Chinese Peppermint Oil.


According to a notice contained in the American Journal of Pharmacy, May, 1871, p. 223, (See Pharm. Journ., No. 26, 1870, p. 426.) the Chinese, when suffering with facial neuralgia, use oil of peppermint, which they lightly apply with a camel-hair pencil. This application has now found its way to the opposite shore of the Pacific, where the immigration of Chinese people is very considerable. The American journal, indeed, states that Chinese pharmaceutists in San Francisco, as well as in New York, sell the said remedy for neuralgia, and that it has already gained some repute. The oil for this purpose is put up in small phials containing about half a drachm.

I had the opportunity, some weeks ago, of a conversation with a Swiss merchant, coming from San Francisco, who not only corroborated the above information, but showed me a phial containing the "Chinese medicine," which he had bought there himself in a Chinese pharmaceutical shop. The owner of the phial had frequently used it, and spoke in high terms of the good effects of the oil. The phial contained, I think, even less than half a drachm (price one dollar !), and was labelled, Fook Chang Yong, wholesale and retail druggist and chemist, 744 Sacramento street, corner Dupont, San Francisco.

I was suspicious enough to suppose the oil to be common peppermint oil, of American or English origin, procured, perhaps, by the Chinese in San Francisco, although the said merchant firmly believed, for good reasons, as he thought, it was directly imported from China.

Having pointed out the magnificent fluorescence which nitric acid imparts to peppermint oil, (See Pharm. Journ., Feb., 1871, p. 682, and Aug., 1871, p. 714; also Amer. Journ. of Pharm. 1871, p. 164.) I found that the above Chinese oil partakes not at all of this reaction; it is not colored by nitric acid (1-20 sp. gr.), even when gently warmed with it.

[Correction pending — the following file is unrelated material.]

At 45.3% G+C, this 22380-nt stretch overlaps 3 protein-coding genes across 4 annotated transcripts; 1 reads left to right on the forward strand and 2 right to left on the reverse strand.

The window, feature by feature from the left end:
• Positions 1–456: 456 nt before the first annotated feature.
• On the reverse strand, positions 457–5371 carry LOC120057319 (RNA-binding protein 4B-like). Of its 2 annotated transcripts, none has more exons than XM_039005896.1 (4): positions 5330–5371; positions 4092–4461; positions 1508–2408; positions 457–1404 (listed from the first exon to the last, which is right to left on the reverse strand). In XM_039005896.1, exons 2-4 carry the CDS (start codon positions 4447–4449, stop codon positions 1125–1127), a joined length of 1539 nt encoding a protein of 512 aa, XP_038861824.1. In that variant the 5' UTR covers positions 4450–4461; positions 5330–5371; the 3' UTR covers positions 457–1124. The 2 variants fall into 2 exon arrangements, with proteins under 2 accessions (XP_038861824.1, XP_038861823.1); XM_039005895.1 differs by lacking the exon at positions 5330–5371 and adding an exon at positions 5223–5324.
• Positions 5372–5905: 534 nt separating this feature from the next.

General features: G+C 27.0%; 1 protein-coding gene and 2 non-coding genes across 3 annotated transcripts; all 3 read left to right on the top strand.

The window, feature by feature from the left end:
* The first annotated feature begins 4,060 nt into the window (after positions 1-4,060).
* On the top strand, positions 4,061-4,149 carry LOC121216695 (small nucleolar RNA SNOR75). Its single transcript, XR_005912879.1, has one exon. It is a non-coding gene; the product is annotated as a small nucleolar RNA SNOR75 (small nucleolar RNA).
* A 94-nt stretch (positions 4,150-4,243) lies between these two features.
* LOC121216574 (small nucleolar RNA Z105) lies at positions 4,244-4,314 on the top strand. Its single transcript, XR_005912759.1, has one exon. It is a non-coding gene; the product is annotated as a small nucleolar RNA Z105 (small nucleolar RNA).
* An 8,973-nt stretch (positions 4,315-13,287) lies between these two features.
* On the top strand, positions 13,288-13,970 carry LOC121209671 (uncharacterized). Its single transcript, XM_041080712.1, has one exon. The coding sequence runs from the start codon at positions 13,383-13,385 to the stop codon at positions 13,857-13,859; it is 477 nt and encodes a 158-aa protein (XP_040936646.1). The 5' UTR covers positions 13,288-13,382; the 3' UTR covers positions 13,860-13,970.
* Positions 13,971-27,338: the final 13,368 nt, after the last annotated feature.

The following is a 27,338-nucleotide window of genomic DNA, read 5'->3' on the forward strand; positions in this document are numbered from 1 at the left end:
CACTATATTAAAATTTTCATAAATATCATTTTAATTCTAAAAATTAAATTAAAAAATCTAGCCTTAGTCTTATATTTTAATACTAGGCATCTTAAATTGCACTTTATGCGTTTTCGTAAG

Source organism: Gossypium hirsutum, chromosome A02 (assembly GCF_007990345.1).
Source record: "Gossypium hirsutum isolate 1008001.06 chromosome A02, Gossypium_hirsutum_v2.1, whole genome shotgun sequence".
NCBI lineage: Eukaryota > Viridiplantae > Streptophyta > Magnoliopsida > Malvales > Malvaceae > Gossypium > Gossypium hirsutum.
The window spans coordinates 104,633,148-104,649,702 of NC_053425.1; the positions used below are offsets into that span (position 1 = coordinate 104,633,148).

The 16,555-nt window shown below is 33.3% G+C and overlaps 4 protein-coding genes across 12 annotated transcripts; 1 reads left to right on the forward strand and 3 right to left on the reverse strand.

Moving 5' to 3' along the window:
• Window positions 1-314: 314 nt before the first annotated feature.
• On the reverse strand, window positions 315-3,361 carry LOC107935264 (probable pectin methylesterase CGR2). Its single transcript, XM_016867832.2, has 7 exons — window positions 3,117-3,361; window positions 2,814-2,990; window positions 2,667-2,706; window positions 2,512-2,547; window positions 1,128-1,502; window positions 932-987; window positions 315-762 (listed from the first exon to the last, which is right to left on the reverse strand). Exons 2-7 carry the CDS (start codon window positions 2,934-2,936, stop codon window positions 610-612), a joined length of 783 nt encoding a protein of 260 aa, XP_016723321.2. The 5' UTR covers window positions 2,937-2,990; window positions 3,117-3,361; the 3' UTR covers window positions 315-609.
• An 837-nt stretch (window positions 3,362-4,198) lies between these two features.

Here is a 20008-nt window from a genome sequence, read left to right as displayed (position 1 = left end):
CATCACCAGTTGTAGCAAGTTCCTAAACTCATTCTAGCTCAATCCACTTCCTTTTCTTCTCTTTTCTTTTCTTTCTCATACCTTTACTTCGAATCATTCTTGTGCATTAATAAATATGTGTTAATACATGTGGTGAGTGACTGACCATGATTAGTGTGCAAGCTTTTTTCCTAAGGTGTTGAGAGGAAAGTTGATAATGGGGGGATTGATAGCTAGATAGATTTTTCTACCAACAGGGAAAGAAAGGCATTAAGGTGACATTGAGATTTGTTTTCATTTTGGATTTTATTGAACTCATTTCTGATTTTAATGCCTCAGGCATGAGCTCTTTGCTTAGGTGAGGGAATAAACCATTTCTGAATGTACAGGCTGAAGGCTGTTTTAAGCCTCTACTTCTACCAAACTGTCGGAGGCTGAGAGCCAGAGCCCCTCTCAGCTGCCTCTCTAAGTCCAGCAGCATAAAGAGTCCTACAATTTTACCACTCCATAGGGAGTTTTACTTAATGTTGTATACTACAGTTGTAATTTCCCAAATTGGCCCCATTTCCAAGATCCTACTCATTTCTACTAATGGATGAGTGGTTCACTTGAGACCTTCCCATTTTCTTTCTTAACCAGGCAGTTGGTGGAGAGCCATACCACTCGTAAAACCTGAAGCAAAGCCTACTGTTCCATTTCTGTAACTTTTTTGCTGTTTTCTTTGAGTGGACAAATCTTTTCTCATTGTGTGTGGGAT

A few drops of the oil exposed for some hours only on a glass slide yielded abundantly crystals of a camphor, reminding me in every respect of the solid Japanese peppermint oil, which during the past few years has been met with in European trade.

In both the above respects the Chinese peppermint oil is consequently different, at least, to most of the specimens of European and American oil at my command, although it has the same agreeable flavor. Does it, that is to say its solid part, which appears to be prevailing, agree with the Japanese drug? I have ascertained that the latter is not altered by the treatment with nitric acid; it may, therefore, very likely be identical with the crystallizable part of Chinese oil. I have also been informed by the said Swiss gentleman that the "Chinese medicine" in cold weather solidifies even in California.

I should be happy if my fragmentary observations could induce some resident in China or Japan to devote some investigation to the mother-plant of the Eastern soils under notice, and to the production of the latter. Is the solid Japanese oil obtained by means of cooling from a liquid similar to the Chinese oil? Chinese oil is said to be distilled at Canton. (Hanbury, Pharm. Journ., Sept., 1871, p. 244.)

As to the former, I beg to remind that it has been shown by Oppenheim and by Gorup-Besanez (Comptes Rendus, liii, 379, 483; Journ, Chem. Soc., xv, 24; Jahresbericht der Chemie, von Kopp und Will., 1861, 683.) to agree with the formula C10H18+H2O, and to possess the nature of an alcohol. This so-called Menthol appears to be identical with peppermint-camphor, which sometimes in cold separates from peppermint oil; their identity, however, is not quite satisfactorily proved. Camphor obtained from peppermint oil has been analyzed by Dumas, by Blanchet and Sell, and also by Walter. (Gmelin, Org. Chemistry, viii, 450.) Its percentage composition is the same as that of menthol. Pharm. Journ., Lond., Oct. 21, 1871.

The American Journal of Pharmacy, Vol. XLIII, 1871, was edited by William Procter, Jr. (Issues 1-4) and John M. Maisch (Issues 5-12).